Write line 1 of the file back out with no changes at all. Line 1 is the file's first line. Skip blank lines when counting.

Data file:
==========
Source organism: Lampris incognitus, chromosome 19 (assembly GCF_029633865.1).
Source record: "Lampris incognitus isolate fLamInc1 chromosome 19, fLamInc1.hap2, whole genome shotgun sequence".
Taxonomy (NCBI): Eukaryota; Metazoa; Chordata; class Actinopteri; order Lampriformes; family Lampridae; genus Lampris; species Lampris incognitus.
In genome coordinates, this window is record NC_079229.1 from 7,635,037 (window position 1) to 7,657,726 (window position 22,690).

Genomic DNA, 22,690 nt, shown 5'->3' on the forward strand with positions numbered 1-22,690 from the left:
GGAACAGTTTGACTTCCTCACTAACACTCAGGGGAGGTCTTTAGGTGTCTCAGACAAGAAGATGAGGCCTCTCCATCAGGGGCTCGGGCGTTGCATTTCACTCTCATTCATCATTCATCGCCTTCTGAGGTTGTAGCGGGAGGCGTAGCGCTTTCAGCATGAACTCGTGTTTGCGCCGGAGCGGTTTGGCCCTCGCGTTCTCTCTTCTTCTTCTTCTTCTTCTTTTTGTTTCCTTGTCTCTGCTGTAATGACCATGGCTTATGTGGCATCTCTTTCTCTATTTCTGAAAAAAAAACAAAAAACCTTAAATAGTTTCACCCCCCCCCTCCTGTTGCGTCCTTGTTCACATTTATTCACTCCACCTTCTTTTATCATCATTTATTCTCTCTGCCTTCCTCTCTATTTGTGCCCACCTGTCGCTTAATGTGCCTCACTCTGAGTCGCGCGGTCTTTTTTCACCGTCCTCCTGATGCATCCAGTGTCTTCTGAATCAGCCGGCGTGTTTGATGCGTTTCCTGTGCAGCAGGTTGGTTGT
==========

Source organism: Lampris incognitus, chromosome 19 (assembly GCF_029633865.1).